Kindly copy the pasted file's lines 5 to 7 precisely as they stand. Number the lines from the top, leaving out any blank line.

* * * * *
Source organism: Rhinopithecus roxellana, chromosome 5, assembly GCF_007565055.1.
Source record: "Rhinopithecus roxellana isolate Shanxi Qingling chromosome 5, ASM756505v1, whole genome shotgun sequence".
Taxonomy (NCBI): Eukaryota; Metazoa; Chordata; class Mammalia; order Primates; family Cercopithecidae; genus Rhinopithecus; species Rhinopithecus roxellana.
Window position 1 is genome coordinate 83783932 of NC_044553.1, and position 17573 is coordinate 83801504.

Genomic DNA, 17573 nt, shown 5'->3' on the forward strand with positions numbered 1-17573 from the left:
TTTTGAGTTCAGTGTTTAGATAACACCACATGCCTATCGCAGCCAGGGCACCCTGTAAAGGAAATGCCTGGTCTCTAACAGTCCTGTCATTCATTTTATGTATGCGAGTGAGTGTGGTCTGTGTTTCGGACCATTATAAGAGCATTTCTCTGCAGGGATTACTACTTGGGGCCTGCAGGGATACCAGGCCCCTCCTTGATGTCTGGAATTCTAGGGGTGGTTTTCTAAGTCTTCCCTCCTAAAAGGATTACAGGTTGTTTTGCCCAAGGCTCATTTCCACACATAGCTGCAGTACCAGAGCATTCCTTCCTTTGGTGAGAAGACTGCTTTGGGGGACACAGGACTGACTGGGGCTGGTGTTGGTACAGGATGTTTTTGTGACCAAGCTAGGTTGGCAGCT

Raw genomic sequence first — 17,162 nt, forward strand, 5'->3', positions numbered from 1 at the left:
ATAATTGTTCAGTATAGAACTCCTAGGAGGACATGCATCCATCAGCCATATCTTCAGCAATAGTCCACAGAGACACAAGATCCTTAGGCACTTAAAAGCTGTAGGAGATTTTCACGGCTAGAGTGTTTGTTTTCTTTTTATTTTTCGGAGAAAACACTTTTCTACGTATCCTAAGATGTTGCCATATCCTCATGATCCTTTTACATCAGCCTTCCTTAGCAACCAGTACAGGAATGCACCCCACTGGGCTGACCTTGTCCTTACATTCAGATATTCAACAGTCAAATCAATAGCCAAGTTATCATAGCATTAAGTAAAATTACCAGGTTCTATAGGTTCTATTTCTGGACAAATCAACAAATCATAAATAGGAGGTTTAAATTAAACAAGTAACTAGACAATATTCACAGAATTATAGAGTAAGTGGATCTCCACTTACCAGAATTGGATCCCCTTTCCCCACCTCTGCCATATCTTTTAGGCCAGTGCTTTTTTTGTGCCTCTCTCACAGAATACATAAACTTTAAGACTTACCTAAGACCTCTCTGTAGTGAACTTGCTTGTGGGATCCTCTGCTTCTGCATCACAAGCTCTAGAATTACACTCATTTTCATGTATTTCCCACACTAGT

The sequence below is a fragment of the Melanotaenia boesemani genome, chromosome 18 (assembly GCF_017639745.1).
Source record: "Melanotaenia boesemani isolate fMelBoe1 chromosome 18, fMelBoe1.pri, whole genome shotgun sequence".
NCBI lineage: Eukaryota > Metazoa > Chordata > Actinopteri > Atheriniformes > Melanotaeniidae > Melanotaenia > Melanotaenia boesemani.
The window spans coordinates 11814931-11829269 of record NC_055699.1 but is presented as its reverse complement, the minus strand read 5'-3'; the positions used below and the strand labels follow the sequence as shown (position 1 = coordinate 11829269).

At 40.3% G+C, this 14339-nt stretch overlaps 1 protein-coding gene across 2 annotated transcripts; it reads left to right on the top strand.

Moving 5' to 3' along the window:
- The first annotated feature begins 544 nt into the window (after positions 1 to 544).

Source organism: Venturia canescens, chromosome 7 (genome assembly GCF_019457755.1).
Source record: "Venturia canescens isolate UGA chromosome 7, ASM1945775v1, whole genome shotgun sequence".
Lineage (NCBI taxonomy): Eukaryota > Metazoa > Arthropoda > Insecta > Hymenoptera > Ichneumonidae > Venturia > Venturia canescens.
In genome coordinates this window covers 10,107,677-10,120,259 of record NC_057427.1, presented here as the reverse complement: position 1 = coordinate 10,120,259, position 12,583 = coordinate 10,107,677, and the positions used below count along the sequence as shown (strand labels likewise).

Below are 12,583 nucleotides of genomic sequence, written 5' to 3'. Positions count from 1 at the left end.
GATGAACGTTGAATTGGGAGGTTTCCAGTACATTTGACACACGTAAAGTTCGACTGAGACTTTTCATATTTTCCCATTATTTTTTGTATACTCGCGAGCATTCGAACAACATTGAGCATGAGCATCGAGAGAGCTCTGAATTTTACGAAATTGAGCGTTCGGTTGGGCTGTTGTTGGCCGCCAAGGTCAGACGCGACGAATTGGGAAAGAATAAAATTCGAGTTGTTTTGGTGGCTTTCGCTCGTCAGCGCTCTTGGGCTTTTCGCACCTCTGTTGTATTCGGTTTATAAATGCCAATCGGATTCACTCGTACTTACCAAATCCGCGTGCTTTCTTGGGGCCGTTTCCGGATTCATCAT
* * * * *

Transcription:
Genomic DNA, 17573 nt, shown 5'->3' on the forward strand with positions numbered 1-17573 from the left:
TTTTGAGTTCAGTGTTTAGATAACACCACATGCCTATCGCAGCCAGGGCACCCTGTAAAGGAAATGCCTGGTCTCTAACAGTCCTGTCATTCATTTTATGTATGCGAGTGAGTGTGGTCTGTGTTTCGGACCATTATAAGAGCATTTCTCTGCAGGGATTACTACTTGGGGCCTGCAGGGATACCAGGCCCCTCCTTGATGTCTGGAATTCTAGGGGTGGTTTTCTAAGTCTTCCCTCCTAAAAGGATTACAGGTTGTTTTGCCCAAGGCTCATTTCCACACATAGCTGCAGTACCAGAGCATTCCTTCCTTTGGTGAGAAGACTGCTTTGGGGGACACAGGACTGACTGGGGCTGGTGTTGGTACAGGATGTTTTTGTGACCAAGCTAGGTTGGCAGCT

Raw genomic sequence first — 17,162 nt, forward strand, 5'->3', positions numbered from 1 at the left: